— James Thurber
— James Thurber
“The woods are lovely dark and deep, but I have promises to keep, and miles to go before I sleep.”
— Robert Frost
from the American Life in Poetry: Column 421
This column originates in Nebraska, and our office is about two hours’ drive from that stretch of the Platte River where thousands of sandhill cranes stop for a few weeks each year. Linda Hogan, one of our most respected Native writers and Writer in Residence for The Chickasaw Nation, perfectly captures their magic and mystery in this fine poem.
The Sandhills by Linda Hogan
American Life in Poetry is made possible by The Poetry Foundation (www.poetryfoundation.org), publisher of Poetry magazine. It is also supported by the Department of English at the University of Nebraska-Lincoln. Poem reprinted from Sing: Poetry from the Indigenous Americas, Ed. by Allison Adelle Hedge Coke, The Univ. of Arizona Press, 2011, by permission of Linda Hogan and the publisher. Introduction copyright © 2013 by The Poetry Foundation. The introduction’s author, Ted Kooser, served as United States Poet Laureate Consultant in Poetry to the Library of Congress from 2004-2006.
A Chair in Snow
As I went down the hill along the wall
There was a gate I had leaned at for the view
And had just turned from when I first saw you
As you came up the hill. We met. But all
We did that day was mingle great and small
Footprints in summer dust as if we drew
The figure of our being less than two
But more than one as yet. Your parasol
Pointed the decimal off with one deep thrust.
And all the time we talked you seemed to see
Something down there to smile at in the dust.
(Oh, it was without prejudice to me!)
Afterward I went past what you had passed
Before we met and you what I had passed.
When a student tells you they “can’t learn a poem by heart,” you can show them this 3-year-old reciting “Litany” by Billy Collins.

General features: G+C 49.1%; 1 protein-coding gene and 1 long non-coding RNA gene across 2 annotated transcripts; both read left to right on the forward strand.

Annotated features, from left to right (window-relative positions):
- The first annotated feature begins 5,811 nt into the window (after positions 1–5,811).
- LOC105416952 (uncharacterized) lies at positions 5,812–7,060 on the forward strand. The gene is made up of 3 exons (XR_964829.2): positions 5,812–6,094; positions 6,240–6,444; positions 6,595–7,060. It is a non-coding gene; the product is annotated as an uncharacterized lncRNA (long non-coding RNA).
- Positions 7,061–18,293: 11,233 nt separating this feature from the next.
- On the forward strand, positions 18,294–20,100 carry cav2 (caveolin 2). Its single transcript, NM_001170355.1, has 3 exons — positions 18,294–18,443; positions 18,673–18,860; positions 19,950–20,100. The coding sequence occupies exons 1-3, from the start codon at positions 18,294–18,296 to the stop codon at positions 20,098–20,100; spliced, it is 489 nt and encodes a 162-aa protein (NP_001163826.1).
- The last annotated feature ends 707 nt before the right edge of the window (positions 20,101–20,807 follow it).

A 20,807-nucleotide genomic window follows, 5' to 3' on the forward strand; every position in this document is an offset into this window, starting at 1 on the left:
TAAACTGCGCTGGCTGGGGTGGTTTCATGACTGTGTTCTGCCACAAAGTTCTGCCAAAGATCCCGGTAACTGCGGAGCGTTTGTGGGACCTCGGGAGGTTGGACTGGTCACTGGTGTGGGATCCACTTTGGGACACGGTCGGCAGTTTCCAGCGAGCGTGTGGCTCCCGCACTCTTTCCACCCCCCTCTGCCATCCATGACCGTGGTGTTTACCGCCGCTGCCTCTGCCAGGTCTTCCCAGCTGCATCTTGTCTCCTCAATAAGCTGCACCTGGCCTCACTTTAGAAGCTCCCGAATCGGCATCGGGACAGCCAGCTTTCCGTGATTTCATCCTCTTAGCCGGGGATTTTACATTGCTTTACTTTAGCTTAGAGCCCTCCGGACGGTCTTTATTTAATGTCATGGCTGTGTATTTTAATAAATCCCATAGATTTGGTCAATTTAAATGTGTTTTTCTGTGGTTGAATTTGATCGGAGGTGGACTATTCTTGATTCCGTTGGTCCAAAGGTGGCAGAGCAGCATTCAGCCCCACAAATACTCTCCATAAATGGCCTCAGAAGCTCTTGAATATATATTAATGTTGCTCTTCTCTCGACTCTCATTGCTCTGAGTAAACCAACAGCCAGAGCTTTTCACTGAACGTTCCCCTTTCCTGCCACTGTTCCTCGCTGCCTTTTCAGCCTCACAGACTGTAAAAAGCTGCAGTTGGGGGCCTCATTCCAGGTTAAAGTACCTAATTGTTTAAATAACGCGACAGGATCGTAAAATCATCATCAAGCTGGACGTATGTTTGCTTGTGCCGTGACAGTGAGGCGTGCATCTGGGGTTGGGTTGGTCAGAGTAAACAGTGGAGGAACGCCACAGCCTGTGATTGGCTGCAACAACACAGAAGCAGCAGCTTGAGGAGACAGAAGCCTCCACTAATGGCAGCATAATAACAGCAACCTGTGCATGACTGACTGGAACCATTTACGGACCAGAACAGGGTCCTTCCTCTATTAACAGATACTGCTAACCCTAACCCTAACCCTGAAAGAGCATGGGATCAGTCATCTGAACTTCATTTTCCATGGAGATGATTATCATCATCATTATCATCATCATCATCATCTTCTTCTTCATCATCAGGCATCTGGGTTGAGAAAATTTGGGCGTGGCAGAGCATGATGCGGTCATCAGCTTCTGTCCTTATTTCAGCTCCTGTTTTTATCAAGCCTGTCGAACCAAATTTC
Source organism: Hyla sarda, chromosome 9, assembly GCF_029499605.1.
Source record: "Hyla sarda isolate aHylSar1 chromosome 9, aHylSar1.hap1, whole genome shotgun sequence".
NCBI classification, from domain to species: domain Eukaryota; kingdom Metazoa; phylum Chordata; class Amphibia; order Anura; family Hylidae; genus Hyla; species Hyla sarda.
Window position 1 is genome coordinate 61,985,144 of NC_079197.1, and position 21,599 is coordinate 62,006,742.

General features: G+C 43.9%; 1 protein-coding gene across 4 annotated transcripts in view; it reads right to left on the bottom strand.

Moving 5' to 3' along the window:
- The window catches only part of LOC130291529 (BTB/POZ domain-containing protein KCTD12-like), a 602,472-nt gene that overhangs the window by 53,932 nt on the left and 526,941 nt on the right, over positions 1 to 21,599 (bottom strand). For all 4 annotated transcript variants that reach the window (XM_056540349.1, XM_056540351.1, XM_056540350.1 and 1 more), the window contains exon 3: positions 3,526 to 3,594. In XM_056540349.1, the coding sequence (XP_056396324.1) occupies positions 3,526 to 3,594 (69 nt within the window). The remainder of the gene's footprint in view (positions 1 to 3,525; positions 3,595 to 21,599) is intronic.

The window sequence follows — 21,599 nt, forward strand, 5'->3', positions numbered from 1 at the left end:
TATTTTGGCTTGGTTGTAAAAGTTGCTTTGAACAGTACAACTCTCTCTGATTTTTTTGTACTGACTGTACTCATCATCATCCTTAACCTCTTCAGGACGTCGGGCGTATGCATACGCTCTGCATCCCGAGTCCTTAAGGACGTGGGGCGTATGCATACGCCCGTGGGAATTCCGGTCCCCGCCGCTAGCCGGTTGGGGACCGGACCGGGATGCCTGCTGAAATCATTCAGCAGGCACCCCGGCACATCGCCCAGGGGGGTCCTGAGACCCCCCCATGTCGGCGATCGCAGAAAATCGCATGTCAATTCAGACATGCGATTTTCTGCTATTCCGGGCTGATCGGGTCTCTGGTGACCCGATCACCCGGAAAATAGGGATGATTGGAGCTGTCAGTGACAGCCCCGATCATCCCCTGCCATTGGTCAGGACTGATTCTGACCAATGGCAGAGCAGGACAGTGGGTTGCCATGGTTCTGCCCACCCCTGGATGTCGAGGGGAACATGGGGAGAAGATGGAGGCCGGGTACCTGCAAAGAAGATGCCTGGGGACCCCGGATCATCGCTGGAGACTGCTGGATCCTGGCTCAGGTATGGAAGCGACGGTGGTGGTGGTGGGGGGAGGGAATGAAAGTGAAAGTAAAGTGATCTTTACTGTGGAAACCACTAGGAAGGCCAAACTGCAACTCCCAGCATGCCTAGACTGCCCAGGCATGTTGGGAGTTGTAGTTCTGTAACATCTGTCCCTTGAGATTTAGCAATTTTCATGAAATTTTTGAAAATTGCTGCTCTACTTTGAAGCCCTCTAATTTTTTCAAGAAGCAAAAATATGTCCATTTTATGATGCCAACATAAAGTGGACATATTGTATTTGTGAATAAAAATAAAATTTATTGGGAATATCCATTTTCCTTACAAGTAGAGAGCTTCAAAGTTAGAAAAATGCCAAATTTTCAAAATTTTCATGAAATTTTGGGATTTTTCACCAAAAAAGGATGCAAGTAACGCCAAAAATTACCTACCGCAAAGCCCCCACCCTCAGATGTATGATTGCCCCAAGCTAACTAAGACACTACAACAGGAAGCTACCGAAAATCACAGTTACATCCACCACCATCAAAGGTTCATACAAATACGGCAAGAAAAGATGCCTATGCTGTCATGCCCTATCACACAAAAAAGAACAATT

Happy National Poetry Month!
You are the bread and the knife,
The crystal goblet and the wine…
You are the bread and the knife,
the crystal goblet and the wine.
You are the dew on the morning grass
and the burning wheel of the sun.
You are the white apron of the baker,
and the marsh birds suddenly in flight.
However, you are not the wind in the orchard,
the plums on the counter,
or the house of cards.
And you are certainly not the pine-scented air.
There is just no way that you are the pine-scented air.
It is possible that you are the fish under the bridge,
maybe even the pigeon on the general’s head,
but you are not even close
to being the field of cornflowers at dusk.
And a quick look in the mirror will show
that you are neither the boots in the corner
nor the boat asleep in its boathouse.
It might interest you to know,
speaking of the plentiful imagery of the world,
that I am the sound of rain on the roof.
I also happen to be the shooting star,
the evening paper blowing down an alley
and the basket of chestnuts on the kitchen table.
I am also the moon in the trees
and the blind woman’s tea cup.
But don’t worry, I’m not the bread and the knife.
You are still the bread and the knife.
You will always be the bread and the knife,
not to mention the crystal goblet and—somehow—the wine.
~ Billy Collins
In his poem “The Trouble With Poetry”, Billy Collins points out several things that trouble him about poetry. Collins is usually not totally serious and always somewhat serious about things.
The trouble with poetry, I realized
as I walked along a beach one night —
cold Florida sand under my bare feet,
a show of stars in the sky —
the trouble with poetry is
that it encourages the writing of more poetry,
more guppies crowding the fish tank,
more baby rabbits
hopping out of their mothers into the dewy grass.
And how will it ever end?
unless the day finally arrives
when we have compared everything in the world
to everything else in the world,